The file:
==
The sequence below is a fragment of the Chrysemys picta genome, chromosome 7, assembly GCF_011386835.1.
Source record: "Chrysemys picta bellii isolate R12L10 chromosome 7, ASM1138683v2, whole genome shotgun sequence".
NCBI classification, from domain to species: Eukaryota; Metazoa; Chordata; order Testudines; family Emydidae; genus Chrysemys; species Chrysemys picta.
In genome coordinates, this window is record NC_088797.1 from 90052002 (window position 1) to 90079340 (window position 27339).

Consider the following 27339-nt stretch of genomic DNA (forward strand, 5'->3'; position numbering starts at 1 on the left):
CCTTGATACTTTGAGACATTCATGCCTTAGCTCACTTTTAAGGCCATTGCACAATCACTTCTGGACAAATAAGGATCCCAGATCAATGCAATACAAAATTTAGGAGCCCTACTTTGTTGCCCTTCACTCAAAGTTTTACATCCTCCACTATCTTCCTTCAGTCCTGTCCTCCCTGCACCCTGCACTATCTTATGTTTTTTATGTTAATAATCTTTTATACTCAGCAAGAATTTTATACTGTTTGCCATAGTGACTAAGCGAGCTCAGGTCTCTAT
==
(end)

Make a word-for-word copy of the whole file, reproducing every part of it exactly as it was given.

The sequence below is a fragment of the Chrysemys picta genome, chromosome 7, assembly GCF_011386835.1.
Source record: "Chrysemys picta bellii isolate R12L10 chromosome 7, ASM1138683v2, whole genome shotgun sequence".
NCBI classification, from domain to species: Eukaryota; Metazoa; Chordata; order Testudines; family Emydidae; genus Chrysemys; species Chrysemys picta.
In genome coordinates, this window is record NC_088797.1 from 90052002 (window position 1) to 90079340 (window position 27339).

Consider the following 27339-nt stretch of genomic DNA (forward strand, 5'->3'; position numbering starts at 1 on the left):
CCTTGATACTTTGAGACATTCATGCCTTAGCTCACTTTTAAGGCCATTGCACAATCACTTCTGGACAAATAAGGATCCCAGATCAATGCAATACAAAATTTAGGAGCCCTACTTTGTTGCCCTTCACTCAAAGTTTTACATCCTCCACTATCTTCCTTCAGTCCTGTCCTCCCTGCACCCTGCACTATCTTATGTTTTTTATGTTAATAATCTTTTATACTCAGCAAGAATTTTATACTGTTTGCCATAGTGACTAAGCGAGCTCAGGTCTCTAT